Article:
On Tuesday, we visited Wideroefjellet, where we know micrometeorites are abundant based on an earlier expedition in 2012. To reach a ridge near the highest summit of the Sør Rondane Mts., of course we need to make a small effort and climb this monster using crampons, ice picks and snow poles. We reach the ridge in 2.5 hours. The weather is good, yet the wind-chill factor goes down to -30˚C near the sampling site. Exhausted (except for robot Raphael!), we start our sampling. Even in only 5 years, this site has changed with significantly more snow accumulation. The soil and underlying rock are frozen, and we need to use the chisel and hammer to collect fine-grained sediment. Matthias points out that the other side of the valley may also be a good site to sample. Reluctantly, as it’s getting late and temperatures are starting to go down, we move in that direction to discover that this is indeed a perfect location! With backpacks full of sediment, we move down to the skidoo parking spot in 1h15m and return to the station after a skidoo ride of 1h. No need to say that again the collected samples appear full of micrometeorites using the microscope at the station?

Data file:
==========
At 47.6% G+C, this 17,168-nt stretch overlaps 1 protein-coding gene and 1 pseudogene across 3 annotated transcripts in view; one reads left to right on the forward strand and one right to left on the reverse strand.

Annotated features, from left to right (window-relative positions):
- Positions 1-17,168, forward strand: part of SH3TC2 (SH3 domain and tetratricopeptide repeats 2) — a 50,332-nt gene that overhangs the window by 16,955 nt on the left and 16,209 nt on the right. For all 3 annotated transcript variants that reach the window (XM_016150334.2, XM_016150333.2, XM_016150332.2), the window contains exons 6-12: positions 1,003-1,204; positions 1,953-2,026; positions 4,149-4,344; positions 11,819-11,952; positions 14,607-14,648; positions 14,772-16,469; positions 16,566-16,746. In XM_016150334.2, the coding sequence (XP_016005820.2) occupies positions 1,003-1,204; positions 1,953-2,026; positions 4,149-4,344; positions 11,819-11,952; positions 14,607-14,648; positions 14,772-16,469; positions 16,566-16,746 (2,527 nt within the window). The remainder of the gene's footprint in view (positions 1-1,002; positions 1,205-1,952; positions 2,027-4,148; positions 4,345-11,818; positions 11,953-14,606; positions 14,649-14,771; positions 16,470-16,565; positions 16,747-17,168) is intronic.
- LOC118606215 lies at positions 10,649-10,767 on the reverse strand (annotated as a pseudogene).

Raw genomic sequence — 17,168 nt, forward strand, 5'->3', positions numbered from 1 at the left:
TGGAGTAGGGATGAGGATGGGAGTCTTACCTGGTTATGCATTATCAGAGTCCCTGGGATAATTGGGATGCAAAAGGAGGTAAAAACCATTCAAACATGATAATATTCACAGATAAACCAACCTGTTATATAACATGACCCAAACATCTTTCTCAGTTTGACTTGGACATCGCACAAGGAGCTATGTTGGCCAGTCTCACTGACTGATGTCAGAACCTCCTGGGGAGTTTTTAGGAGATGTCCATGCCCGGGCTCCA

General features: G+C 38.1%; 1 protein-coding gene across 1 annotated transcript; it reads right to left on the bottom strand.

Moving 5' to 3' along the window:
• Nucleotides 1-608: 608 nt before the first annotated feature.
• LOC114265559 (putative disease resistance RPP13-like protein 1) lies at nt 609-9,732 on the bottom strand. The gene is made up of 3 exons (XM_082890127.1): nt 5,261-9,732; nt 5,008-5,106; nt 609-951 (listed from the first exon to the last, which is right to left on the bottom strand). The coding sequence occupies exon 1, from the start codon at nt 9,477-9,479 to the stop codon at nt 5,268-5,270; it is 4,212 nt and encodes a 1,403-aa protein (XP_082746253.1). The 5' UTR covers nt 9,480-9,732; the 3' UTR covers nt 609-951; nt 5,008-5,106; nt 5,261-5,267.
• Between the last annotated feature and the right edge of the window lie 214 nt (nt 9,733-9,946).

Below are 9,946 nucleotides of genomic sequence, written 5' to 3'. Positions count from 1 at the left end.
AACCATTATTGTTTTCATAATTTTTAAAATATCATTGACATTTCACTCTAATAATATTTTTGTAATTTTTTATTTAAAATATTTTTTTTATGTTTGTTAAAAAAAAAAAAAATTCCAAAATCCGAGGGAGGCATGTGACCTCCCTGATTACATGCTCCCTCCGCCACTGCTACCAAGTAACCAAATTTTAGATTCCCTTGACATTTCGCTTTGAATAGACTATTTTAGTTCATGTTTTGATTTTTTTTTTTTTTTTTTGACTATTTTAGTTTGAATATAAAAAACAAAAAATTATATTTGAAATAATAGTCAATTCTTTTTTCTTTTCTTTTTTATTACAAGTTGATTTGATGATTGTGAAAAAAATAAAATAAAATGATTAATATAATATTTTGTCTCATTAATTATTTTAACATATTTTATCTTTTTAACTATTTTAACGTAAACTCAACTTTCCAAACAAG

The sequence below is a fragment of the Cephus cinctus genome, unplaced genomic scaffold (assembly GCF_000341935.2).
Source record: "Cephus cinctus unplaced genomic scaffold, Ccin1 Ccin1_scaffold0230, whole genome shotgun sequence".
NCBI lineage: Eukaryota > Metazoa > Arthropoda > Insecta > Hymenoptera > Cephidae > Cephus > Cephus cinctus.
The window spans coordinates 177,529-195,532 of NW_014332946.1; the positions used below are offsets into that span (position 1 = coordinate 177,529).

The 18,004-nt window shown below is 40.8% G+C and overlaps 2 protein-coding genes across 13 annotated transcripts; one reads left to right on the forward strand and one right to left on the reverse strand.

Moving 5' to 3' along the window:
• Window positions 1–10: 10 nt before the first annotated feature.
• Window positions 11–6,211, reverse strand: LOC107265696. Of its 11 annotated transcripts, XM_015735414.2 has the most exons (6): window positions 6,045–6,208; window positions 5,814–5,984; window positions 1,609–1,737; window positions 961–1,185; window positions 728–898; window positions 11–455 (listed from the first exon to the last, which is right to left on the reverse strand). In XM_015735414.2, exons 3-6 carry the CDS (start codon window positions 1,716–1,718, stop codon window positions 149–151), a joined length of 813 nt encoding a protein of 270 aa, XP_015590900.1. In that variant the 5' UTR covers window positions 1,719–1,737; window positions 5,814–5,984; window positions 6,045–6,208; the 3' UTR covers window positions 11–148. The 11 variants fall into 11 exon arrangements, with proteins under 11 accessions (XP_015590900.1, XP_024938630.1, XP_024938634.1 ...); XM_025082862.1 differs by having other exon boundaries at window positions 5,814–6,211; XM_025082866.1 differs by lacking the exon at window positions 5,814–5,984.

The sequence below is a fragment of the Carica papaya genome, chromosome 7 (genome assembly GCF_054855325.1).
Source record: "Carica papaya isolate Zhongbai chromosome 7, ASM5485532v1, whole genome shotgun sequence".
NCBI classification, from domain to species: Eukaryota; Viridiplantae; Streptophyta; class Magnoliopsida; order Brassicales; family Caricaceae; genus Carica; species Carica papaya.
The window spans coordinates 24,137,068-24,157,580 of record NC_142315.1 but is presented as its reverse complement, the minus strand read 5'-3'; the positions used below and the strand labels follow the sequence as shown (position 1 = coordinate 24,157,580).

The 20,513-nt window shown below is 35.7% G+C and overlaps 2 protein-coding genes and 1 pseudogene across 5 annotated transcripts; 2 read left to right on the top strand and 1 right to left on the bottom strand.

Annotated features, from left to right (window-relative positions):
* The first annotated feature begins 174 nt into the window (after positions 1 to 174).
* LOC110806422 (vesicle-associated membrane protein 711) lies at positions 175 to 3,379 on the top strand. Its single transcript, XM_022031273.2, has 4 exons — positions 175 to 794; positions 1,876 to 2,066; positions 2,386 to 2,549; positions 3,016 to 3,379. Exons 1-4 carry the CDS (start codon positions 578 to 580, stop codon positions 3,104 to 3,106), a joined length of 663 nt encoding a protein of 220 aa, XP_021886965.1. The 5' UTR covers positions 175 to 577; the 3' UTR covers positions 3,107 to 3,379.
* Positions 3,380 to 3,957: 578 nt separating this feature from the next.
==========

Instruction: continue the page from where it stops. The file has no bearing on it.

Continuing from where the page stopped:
What are we going to do with all these samples in the range of 70 kg? Well, pick out all the micrometeorites of course! Because the larger a micrometeorite collection is, the more chances of finding extremely rare material. Just think of unmelted micrometeorites, rare achondritic micrometeorites, airblast particles…? Who knows what secrets this now very large collection holds?